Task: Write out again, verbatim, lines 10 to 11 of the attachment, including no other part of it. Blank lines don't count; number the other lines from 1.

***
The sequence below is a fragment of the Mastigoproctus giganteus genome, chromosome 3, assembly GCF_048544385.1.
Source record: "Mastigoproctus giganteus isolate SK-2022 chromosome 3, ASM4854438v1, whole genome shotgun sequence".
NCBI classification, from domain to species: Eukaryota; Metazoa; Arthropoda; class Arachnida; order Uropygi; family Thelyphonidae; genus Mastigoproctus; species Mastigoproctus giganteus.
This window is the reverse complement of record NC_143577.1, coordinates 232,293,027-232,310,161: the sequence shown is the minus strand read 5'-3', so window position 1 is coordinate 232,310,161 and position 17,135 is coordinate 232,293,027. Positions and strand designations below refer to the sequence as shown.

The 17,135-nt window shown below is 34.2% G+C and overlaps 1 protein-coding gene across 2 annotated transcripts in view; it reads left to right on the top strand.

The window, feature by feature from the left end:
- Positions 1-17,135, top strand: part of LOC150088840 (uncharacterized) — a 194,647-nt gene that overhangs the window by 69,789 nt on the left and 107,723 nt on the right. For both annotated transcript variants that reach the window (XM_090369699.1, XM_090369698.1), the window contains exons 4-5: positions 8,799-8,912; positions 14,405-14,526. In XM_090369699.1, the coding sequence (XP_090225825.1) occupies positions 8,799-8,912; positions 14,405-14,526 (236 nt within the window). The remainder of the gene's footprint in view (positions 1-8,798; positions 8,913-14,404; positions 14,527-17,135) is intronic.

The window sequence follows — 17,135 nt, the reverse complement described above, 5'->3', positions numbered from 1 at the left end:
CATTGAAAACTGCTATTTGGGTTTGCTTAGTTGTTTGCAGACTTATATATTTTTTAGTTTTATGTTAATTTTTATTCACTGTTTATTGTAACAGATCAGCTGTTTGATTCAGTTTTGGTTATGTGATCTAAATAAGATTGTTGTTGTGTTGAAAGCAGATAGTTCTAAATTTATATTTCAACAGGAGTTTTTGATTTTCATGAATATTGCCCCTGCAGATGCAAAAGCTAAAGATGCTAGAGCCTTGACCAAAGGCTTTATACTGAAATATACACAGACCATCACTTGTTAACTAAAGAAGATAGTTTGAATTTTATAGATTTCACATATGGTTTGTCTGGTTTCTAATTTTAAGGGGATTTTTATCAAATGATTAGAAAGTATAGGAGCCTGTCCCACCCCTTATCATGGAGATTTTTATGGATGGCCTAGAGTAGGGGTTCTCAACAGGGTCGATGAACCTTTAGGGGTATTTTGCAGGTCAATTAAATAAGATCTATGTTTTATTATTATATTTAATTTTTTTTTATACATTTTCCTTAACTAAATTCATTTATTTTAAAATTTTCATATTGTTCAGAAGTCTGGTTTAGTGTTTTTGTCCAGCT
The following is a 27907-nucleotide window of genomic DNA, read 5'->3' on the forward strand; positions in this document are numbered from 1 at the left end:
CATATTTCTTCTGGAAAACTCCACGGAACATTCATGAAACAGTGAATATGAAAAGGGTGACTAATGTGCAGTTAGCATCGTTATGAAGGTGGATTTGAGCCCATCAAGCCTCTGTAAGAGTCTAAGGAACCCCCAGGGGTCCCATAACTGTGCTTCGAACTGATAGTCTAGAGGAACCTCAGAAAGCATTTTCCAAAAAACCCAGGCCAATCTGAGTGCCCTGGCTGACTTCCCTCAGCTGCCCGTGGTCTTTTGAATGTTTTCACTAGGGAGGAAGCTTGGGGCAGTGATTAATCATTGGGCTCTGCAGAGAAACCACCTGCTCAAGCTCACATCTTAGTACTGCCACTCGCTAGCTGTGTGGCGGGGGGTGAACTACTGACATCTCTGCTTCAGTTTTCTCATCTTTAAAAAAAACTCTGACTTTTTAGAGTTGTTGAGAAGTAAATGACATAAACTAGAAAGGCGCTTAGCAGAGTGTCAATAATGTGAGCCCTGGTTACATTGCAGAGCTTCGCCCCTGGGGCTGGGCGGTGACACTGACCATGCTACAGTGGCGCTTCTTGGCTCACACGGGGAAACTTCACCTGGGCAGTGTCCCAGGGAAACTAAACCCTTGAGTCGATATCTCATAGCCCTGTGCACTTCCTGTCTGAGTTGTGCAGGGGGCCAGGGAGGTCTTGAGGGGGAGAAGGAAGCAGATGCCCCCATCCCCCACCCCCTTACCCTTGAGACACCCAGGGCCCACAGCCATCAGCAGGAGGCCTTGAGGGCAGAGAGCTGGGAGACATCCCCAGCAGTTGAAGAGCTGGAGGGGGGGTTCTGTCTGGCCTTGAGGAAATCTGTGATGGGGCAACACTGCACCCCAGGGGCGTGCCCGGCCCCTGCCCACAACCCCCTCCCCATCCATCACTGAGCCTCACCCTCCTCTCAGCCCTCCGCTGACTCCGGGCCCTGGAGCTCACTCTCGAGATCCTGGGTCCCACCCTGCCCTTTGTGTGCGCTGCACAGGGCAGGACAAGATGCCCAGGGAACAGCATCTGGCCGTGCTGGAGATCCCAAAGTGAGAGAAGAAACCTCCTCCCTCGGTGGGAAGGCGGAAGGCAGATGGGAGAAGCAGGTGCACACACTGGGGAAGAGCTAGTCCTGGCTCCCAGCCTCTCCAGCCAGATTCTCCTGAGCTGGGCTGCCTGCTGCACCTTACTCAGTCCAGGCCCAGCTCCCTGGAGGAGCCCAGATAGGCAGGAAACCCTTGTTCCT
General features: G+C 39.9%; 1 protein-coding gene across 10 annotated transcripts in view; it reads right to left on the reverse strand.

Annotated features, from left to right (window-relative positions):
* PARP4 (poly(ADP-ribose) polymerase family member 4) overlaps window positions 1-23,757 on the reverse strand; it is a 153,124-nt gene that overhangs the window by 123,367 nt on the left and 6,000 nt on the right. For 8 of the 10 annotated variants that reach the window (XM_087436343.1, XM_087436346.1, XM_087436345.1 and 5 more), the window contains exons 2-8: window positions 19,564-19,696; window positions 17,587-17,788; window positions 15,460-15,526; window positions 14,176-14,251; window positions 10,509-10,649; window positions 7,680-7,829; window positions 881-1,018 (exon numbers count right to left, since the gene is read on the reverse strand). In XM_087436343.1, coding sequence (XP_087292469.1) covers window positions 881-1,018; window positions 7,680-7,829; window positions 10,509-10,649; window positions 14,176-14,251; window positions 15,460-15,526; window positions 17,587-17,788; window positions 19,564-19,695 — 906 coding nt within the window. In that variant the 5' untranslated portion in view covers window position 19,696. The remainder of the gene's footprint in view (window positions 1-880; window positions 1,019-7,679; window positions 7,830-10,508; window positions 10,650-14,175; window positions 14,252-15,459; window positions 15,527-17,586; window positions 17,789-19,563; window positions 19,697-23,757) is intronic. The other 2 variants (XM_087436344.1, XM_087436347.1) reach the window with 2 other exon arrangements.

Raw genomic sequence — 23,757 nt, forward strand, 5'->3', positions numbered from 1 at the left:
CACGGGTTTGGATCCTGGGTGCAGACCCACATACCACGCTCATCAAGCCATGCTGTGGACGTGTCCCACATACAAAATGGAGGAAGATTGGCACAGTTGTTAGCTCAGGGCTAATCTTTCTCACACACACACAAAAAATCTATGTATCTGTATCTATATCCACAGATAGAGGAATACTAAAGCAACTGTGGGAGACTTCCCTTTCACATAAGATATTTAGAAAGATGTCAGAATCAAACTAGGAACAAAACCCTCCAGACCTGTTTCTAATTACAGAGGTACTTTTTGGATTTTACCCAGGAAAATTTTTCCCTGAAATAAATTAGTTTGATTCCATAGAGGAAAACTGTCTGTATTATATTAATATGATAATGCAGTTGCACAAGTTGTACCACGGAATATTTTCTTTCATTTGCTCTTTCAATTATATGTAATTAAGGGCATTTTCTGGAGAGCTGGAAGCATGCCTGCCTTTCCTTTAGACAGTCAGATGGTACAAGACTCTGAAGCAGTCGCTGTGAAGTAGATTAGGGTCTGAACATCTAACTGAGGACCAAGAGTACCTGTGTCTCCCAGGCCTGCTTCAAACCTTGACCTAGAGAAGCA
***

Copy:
The following is a 27907-nucleotide window of genomic DNA, read 5'->3' on the forward strand; positions in this document are numbered from 1 at the left end:
CATATTTCTTCTGGAAAACTCCACGGAACATTCATGAAACAGTGAATATGAAAAGGGTGACTAATGTGCAGTTAGCATCGTTATGAAGGTGGATTTGAGCCCATCAAGCCTCTGTAAGAGTCTAAGGAACCCCCAGGGGTCCCATAACTGTGCTTCGAACTGATAGTCTAGAGGAACCTCAGAAAGCATTTTCCAAAAAACCCAGGCCAATCTGAGTGCCCTGGCTGACTTCCCTCAGCTGCCCGTGGTCTTTTGAATGTTTTCACTAGGGAGGAAGCTTGGGGCAGTGATTAATCATTGGGCTCTGCAGAGAAACCACCTGCTCAAGCTCACATCTTAGTACTGCCACTCGCTAGCTGTGTGGCGGGGGGTGAACTACTGACATCTCTGCTTCAGTTTTCTCATCTTTAAAAAAAACTCTGACTTTTTAGAGTTGTTGAGAAGTAAATGACATAAACTAGAAAGGCGCTTAGCAGAGTGTCAATAATGTGAGCCCTGGTTACATTGCAGAGCTTCGCCCCTGGGGCTGGGCGGTGACACTGACCATGCTACAGTGGCGCTTCTTGGCTCACACGGGGAAACTTCACCTGGGCAGTGTCCCAGGGAAACTAAACCCTTGAGTCGATATCTCATAGCCCTGTGCACTTCCTGTCTGAGTTGTGCAGGGGGCCAGGGAGGTCTTGAGGGGGAGAAGGAAGCAGATGCCCCCATCCCCCACCCCCTTACCCTTGAGACACCCAGGGCCCACAGCCATCAGCAGGAGGCCTTGAGGGCAGAGAGCTGGGAGACATCCCCAGCAGTTGAAGAGCTGGAGGGGGGGTTCTGTCTGGCCTTGAGGAAATCTGTGATGGGGCAACACTGCACCCCAGGGGCGTGCCCGGCCCCTGCCCACAACCCCCTCCCCATCCATCACTGAGCCTCACCCTCCTCTCAGCCCTCCGCTGACTCCGGGCCCTGGAGCTCACTCTCGAGATCCTGGGTCCCACCCTGCCCTTTGTGTGCGCTGCACAGGGCAGGACAAGATGCCCAGGGAACAGCATCTGGCCGTGCTGGAGATCCCAAAGTGAGAGAAGAAACCTCCTCCCTCGGTGGGAAGGCGGAAGGCAGATGGGAGAAGCAGGTGCACACACTGGGGAAGAGCTAGTCCTGGCTCCCAGCCTCTCCAGCCAGATTCTCCTGAGCTGGGCTGCCTGCTGCACCTTACTCAGTCCAGGCCCAGCTCCCTGGAGGAGCCCAGATAGGCAGGAAACCCTTGTTCCT